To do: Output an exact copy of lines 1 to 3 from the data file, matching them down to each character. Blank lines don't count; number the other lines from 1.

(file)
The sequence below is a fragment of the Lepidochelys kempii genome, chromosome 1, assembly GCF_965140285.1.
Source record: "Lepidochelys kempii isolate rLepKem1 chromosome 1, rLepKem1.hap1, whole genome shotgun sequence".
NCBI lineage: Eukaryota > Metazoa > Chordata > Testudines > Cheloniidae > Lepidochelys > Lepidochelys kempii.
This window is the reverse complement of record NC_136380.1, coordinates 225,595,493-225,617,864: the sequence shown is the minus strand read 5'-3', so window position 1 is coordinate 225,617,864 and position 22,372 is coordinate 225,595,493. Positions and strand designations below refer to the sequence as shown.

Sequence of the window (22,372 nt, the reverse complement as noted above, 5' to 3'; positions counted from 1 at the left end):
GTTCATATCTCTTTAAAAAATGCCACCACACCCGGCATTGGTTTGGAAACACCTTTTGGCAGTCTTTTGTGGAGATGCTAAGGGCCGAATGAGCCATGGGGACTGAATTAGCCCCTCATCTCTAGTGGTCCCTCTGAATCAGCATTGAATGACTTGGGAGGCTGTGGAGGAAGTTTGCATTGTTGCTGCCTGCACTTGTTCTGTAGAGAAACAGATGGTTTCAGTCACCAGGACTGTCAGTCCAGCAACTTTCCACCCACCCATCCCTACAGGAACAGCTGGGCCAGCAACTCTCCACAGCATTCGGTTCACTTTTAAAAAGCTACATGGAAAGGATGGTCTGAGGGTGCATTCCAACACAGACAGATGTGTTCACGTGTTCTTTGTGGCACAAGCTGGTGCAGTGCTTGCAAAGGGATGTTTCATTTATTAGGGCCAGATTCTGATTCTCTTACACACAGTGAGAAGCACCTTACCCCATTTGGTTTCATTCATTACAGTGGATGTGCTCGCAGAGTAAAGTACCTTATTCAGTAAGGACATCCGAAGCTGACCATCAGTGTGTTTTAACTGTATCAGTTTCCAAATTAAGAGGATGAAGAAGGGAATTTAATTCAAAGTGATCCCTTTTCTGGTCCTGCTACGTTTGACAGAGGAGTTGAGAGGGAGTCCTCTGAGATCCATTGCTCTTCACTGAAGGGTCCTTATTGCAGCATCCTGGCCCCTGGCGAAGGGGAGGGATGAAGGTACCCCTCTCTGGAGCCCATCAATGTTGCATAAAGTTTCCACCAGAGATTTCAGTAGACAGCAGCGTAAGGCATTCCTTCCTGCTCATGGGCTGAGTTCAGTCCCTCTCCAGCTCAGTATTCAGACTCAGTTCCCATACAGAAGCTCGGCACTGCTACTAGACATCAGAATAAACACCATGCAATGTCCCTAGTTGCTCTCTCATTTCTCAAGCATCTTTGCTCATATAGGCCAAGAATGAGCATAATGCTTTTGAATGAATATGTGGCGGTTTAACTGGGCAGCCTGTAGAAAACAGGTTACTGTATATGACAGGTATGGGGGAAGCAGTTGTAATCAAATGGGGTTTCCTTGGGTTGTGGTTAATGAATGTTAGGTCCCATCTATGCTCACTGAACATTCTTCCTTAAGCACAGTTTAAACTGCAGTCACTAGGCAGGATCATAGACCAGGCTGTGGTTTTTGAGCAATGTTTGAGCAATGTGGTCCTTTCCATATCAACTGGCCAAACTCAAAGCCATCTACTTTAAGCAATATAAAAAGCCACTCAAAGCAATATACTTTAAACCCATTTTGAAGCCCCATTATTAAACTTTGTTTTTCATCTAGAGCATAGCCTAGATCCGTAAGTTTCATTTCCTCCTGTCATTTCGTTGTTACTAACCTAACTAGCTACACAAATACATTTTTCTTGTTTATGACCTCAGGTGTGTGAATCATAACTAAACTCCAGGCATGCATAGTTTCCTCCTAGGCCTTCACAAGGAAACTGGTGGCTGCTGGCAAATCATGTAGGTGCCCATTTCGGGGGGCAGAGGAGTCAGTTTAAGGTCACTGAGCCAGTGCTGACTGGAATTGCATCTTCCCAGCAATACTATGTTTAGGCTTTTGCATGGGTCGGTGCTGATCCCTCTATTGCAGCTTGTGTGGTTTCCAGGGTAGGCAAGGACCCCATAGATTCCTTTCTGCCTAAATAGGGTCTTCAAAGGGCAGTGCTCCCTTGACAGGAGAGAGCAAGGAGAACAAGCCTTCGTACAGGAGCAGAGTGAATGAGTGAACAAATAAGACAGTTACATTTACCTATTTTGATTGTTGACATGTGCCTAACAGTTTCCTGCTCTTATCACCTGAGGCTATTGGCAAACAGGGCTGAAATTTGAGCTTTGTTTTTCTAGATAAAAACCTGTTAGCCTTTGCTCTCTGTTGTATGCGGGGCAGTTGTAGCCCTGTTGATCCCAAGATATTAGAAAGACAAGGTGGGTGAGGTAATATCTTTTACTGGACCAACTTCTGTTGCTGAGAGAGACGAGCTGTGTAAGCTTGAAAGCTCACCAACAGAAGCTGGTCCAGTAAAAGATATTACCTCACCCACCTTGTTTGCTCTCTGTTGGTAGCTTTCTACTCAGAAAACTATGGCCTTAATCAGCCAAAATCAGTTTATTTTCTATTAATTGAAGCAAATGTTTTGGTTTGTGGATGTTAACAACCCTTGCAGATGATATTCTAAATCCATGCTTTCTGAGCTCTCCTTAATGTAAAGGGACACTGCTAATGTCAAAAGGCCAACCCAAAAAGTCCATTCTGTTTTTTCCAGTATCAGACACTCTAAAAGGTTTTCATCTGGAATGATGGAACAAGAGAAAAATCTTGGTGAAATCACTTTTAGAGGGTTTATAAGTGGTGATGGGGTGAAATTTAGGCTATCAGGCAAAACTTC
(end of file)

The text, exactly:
The sequence below is a fragment of the Lepidochelys kempii genome, chromosome 1, assembly GCF_965140285.1.
Source record: "Lepidochelys kempii isolate rLepKem1 chromosome 1, rLepKem1.hap1, whole genome shotgun sequence".
NCBI lineage: Eukaryota > Metazoa > Chordata > Testudines > Cheloniidae > Lepidochelys > Lepidochelys kempii.